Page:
A sad pointless little film, An Education introduces us to a passel of amoral folk dedicated to having fun. Unlike the wastrels in more classic tales of the idle rich (as told by Fitzgerald or Thackeray) these hedonists practice their meaningless lives at the expense of recently widowed little old ladies, professional educators, and those whose love and sacrifice they callously disregard. The young woman who casts her education aside (she's Oxford bound) does so because she fears boredom. When confronted with the criminal source of her paramour's lavish lifestyle she bolts only to change her mind (literally two minutes later) upon hearing his heartfelt justification - he isn't as clever as she and stealing from others is the only way he can continue to have fun. Had this sordid tale been set in the USA they would have made ideal guests on the Jerry Springer show.
The Road 11.27.09
A few years ago a tropical storm popped up in the Gulf and drifted slowly over Houston. Houston is as flat a piece of land as you're likely to see outside Bonne- or Jackson- ville. Houston sits about sixty miles inland from the Gulf of Mexico at an elevation of sixty feet. For every fifteen hundred steps you take toward Houston from the Gulf you can take one step up. Really, really flat. The landscape is littered with what the drummer form the Atlanta Rhythm Section once described to me as ditches. We call them bayous, cut on the diagonal and pointed toward the coast. They help to drain the annual fifty odd inches of rain that aren't absorbed by the clay like ground of this part of the country. Designed to sluice two inches an hour into the Gulf of Mexico, anything beyond that and the water has nowhere to go but up the sidewalk and into your home.
The storm slowed just north of the city, intensified and drifted back to stall for ten hours. The meteorologists began talking about the atmosphere's capacity to hold rainfall. The bayous were already sluicing their capacity when this big red splotch parked in the center of the Houston/Galveston radar screen and dumped four inches an hour overnight.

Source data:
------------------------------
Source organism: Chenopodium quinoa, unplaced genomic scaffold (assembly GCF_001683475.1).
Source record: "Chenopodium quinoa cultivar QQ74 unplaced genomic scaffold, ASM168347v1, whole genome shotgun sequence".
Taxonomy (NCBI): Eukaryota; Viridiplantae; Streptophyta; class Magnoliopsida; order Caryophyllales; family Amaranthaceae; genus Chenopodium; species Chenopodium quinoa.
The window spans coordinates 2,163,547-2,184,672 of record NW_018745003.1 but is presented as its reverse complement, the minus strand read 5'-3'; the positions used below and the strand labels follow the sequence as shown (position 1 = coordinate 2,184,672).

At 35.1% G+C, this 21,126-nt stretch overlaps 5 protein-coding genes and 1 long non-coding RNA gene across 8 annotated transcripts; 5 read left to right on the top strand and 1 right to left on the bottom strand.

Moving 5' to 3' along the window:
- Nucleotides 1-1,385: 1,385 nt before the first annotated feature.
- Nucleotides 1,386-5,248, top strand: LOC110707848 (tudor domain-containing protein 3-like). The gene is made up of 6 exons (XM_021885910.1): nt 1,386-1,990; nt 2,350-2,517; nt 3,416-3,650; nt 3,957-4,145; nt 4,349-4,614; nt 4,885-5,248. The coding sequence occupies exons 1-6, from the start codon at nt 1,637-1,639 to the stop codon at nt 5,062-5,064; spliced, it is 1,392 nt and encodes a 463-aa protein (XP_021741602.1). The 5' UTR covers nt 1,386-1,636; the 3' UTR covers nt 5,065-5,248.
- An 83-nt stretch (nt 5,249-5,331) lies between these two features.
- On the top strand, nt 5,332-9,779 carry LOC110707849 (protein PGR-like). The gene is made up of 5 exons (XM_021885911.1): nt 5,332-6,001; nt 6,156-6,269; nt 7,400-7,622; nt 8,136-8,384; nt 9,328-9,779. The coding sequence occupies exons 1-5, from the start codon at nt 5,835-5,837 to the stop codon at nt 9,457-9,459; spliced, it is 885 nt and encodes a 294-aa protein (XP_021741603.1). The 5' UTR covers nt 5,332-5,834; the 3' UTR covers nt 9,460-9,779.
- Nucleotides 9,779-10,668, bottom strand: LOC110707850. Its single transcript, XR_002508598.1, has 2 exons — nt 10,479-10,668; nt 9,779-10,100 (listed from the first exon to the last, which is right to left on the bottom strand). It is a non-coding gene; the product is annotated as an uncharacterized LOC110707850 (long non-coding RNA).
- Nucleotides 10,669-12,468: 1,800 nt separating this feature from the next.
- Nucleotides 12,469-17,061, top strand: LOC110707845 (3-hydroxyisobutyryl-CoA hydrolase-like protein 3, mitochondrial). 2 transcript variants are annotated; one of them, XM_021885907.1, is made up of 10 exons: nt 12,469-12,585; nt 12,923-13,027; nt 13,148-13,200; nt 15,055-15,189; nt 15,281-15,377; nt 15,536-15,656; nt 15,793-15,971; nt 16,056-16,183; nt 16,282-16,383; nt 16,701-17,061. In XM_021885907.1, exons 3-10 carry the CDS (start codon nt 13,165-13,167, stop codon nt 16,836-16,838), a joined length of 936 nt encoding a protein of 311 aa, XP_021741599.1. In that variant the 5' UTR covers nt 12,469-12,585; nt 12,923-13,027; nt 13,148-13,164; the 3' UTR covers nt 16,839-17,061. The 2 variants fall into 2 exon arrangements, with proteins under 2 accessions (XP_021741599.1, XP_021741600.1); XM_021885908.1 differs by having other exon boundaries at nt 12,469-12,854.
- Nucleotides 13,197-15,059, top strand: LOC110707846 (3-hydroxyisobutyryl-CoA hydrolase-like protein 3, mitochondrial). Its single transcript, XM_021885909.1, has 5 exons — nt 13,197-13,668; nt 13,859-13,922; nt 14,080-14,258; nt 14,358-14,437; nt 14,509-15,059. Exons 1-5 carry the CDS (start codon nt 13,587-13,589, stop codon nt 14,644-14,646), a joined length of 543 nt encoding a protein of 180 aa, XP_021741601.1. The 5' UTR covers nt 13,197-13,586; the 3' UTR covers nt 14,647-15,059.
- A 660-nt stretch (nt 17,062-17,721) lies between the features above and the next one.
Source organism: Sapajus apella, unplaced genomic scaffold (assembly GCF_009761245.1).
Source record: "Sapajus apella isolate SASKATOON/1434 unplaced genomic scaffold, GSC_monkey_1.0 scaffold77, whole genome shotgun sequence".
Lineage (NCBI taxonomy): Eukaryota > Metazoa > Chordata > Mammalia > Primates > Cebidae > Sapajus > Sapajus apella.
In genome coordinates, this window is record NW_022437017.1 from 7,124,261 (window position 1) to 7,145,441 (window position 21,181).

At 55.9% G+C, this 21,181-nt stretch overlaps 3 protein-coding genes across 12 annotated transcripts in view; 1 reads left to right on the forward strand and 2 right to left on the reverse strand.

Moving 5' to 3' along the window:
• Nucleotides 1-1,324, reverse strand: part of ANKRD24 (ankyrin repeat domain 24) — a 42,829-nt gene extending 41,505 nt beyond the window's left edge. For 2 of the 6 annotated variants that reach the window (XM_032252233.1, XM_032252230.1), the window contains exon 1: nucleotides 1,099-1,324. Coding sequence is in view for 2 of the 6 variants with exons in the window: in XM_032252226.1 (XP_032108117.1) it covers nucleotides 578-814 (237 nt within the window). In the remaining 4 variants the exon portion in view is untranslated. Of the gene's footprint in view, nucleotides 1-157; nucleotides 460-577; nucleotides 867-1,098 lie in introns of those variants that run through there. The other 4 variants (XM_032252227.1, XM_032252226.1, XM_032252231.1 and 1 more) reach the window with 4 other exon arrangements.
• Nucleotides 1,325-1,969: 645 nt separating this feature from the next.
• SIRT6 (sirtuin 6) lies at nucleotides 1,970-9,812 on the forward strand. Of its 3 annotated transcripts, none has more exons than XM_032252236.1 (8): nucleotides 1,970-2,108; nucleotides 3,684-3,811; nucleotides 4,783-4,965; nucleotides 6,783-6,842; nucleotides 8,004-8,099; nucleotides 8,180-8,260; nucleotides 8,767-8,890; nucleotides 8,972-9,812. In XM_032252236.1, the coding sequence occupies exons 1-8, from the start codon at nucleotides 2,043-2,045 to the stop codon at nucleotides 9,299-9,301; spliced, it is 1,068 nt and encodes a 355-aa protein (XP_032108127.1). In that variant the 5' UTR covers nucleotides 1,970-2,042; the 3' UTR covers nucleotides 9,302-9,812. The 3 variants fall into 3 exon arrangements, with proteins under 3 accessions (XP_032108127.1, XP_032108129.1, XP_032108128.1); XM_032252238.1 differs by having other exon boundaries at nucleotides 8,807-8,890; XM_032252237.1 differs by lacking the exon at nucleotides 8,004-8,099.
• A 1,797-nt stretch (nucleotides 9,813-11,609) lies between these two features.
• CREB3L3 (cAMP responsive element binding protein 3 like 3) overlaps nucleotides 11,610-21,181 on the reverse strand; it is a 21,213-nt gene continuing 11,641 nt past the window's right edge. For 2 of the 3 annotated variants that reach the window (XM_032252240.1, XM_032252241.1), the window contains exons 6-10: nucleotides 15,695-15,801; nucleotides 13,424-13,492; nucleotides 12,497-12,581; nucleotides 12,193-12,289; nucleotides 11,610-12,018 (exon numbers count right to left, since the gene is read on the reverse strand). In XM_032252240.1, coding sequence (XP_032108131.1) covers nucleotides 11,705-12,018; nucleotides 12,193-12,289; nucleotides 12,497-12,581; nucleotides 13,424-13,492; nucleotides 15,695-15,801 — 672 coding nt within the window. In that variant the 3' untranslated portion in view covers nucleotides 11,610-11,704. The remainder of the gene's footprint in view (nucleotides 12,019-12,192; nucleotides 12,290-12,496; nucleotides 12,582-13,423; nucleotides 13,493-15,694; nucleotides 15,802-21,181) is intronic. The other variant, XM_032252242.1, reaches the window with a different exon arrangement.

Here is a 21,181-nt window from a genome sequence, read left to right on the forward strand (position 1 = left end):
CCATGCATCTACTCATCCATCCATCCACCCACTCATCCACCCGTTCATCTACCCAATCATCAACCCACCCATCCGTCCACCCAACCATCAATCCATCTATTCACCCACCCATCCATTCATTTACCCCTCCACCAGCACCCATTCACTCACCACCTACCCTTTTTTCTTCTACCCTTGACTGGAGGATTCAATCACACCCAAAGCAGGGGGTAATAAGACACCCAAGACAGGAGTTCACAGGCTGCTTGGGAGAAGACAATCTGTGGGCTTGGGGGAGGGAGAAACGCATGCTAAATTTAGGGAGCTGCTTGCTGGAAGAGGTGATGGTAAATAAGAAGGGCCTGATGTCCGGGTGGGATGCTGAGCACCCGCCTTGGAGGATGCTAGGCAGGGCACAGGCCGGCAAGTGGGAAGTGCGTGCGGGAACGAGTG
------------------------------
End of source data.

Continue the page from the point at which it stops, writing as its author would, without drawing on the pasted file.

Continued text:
I watched streets flood, then freeways and around three in the morning the water began creeping toward the front steps, all three of them. Halfway up the yard I pushed a railroad spike into the ground to mark the high water point. An hour later the water was lapping at the front and back doors. By now the street in front of our house was nearly three feet deep. It occurred to me only then that come dawn we would join the throng of idiots waving from rooftops, too dumb to leave before and too helpless to save ourselves we would be, like Stella, dependent on the kindness of strangers.
In the nightmare inhabited by the good guys in Cormac McCarthy's novel The Road, strangers fall into two categories, predator or prey. Father and Son are making their way to the coast where they hope to - survive? All the plants and animals are dead, victims of the nuclear winter. Canned goods have all but disappeared and the only remaining food source is bipedal. It's a ghastly story and meant to be so.
Another end of the world film in current release is 2012. The difference between the two visions calls to mind the chasm separating our last two vice-presidents. One, a churlish, scheming cynic comfortable with "the dark side," the other a cheery optimist. One gazes at the world with a sneer, the other a smile. The survivors in Roland Emmerich's 2012 make their way to a row of gleaming phallus and launch into the flood with bright hopes for a new tomorrow. The survivors in McCarthy's The Road make their way to a dirty beach only to push ahead through the grime, cold and hunger.